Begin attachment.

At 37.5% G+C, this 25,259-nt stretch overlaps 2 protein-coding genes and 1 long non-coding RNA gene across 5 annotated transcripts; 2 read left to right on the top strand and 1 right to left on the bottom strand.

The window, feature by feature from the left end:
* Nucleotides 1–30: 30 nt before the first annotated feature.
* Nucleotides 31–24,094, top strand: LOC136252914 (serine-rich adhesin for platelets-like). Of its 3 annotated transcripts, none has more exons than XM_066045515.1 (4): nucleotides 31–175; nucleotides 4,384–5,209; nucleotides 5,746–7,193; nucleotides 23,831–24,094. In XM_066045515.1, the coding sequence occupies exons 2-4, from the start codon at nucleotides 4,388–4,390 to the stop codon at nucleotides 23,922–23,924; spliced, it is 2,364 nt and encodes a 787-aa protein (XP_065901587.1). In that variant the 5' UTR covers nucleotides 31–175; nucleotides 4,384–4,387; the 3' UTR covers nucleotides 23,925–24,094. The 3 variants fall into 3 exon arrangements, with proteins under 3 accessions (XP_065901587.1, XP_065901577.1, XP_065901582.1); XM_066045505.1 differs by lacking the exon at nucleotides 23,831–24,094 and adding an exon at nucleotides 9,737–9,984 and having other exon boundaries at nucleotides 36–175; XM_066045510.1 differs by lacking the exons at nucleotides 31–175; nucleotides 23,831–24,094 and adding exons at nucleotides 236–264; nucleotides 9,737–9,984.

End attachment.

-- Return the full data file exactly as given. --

At 37.5% G+C, this 25,259-nt stretch overlaps 2 protein-coding genes and 1 long non-coding RNA gene across 5 annotated transcripts; 2 read left to right on the top strand and 1 right to left on the bottom strand.

The window, feature by feature from the left end:
* Nucleotides 1–30: 30 nt before the first annotated feature.
* Nucleotides 31–24,094, top strand: LOC136252914 (serine-rich adhesin for platelets-like). Of its 3 annotated transcripts, none has more exons than XM_066045515.1 (4): nucleotides 31–175; nucleotides 4,384–5,209; nucleotides 5,746–7,193; nucleotides 23,831–24,094. In XM_066045515.1, the coding sequence occupies exons 2-4, from the start codon at nucleotides 4,388–4,390 to the stop codon at nucleotides 23,922–23,924; spliced, it is 2,364 nt and encodes a 787-aa protein (XP_065901587.1). In that variant the 5' UTR covers nucleotides 31–175; nucleotides 4,384–4,387; the 3' UTR covers nucleotides 23,925–24,094. The 3 variants fall into 3 exon arrangements, with proteins under 3 accessions (XP_065901587.1, XP_065901577.1, XP_065901582.1); XM_066045505.1 differs by lacking the exon at nucleotides 23,831–24,094 and adding an exon at nucleotides 9,737–9,984 and having other exon boundaries at nucleotides 36–175; XM_066045510.1 differs by lacking the exons at nucleotides 31–175; nucleotides 23,831–24,094 and adding exons at nucleotides 236–264; nucleotides 9,737–9,984.